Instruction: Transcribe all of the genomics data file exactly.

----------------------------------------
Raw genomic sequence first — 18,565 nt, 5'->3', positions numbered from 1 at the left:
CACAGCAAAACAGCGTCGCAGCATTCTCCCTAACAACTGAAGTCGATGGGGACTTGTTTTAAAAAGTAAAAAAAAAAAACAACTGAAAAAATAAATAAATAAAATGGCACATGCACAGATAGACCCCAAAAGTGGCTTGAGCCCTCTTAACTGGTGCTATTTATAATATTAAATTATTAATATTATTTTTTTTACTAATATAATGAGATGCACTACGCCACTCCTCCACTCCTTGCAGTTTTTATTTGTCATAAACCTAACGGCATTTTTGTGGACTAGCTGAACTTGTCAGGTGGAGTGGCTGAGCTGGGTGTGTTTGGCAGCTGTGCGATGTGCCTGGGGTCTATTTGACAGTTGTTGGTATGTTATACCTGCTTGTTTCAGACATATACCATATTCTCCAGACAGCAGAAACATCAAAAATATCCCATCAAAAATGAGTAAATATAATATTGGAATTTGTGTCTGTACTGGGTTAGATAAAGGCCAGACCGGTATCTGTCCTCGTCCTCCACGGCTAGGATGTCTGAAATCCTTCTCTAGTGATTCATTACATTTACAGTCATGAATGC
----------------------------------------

Raw genomic sequence first — 18,565 nt, 5'->3', positions numbered from 1 at the left:
CACAGCAAAACAGCGTCGCAGCATTCTCCCTAACAACTGAAGTCGATGGGGACTTGTTTTAAAAAGTAAAAAAAAAAAACAACTGAAAAAATAAATAAATAAAATGGCACATGCACAGATAGACCCCAAAAGTGGCTTGAGCCCTCTTAACTGGTGCTATTTATAATATTAAATTATTAATATTATTTTTTTTACTAATATAATGAGATGCACTACGCCACTCCTCCACTCCTTGCAGTTTTTATTTGTCATAAACCTAACGGCATTTTTGTGGACTAGCTGAACTTGTCAGGTGGAGTGGCTGAGCTGGGTGTGTTTGGCAGCTGTGCGATGTGCCTGGGGTCTATTTGACAGTTGTTGGTATGTTATACCTGCTTGTTTCAGACATATACCATATTCTCCAGACAGCAGAAACATCAAAAATATCCCATCAAAAATGAGTAAATATAATATTGGAATTTGTGTCTGTACTGGGTTAGATAAAGGCCAGACCGGTATCTGTCCTCGTCCTCCACGGCTAGGATGTCTGAAATCCTTCTCTAGTGATTCATTACATTTACAGTCATGAATGC